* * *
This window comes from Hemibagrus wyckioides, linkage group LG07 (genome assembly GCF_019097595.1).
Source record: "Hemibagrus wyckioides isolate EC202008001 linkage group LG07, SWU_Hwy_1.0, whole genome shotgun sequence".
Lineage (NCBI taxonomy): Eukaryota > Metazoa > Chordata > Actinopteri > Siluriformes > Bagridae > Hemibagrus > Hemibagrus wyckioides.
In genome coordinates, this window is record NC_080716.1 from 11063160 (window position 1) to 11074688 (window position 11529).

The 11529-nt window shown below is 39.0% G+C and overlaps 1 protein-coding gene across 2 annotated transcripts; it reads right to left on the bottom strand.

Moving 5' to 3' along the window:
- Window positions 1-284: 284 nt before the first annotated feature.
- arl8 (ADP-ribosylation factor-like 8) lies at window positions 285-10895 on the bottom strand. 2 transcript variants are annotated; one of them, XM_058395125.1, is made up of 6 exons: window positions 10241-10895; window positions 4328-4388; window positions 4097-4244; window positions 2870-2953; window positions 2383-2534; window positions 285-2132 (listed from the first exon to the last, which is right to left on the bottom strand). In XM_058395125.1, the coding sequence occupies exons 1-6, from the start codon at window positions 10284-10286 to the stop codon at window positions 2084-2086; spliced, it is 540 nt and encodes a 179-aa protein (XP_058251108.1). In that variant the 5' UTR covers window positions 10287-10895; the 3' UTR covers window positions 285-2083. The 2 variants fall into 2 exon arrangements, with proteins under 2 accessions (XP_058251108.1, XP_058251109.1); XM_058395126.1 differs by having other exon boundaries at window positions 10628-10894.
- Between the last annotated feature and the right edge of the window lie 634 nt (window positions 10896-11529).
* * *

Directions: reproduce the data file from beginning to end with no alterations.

This window comes from Hemibagrus wyckioides, linkage group LG07 (genome assembly GCF_019097595.1).
Source record: "Hemibagrus wyckioides isolate EC202008001 linkage group LG07, SWU_Hwy_1.0, whole genome shotgun sequence".
Lineage (NCBI taxonomy): Eukaryota > Metazoa > Chordata > Actinopteri > Siluriformes > Bagridae > Hemibagrus > Hemibagrus wyckioides.
In genome coordinates, this window is record NC_080716.1 from 11063160 (window position 1) to 11074688 (window position 11529).

The 11529-nt window shown below is 39.0% G+C and overlaps 1 protein-coding gene across 2 annotated transcripts; it reads right to left on the bottom strand.

Moving 5' to 3' along the window:
- Window positions 1-284: 284 nt before the first annotated feature.
- arl8 (ADP-ribosylation factor-like 8) lies at window positions 285-10895 on the bottom strand. 2 transcript variants are annotated; one of them, XM_058395125.1, is made up of 6 exons: window positions 10241-10895; window positions 4328-4388; window positions 4097-4244; window positions 2870-2953; window positions 2383-2534; window positions 285-2132 (listed from the first exon to the last, which is right to left on the bottom strand). In XM_058395125.1, the coding sequence occupies exons 1-6, from the start codon at window positions 10284-10286 to the stop codon at window positions 2084-2086; spliced, it is 540 nt and encodes a 179-aa protein (XP_058251108.1). In that variant the 5' UTR covers window positions 10287-10895; the 3' UTR covers window positions 285-2083. The 2 variants fall into 2 exon arrangements, with proteins under 2 accessions (XP_058251108.1, XP_058251109.1); XM_058395126.1 differs by having other exon boundaries at window positions 10628-10894.
- Between the last annotated feature and the right edge of the window lie 634 nt (window positions 10896-11529).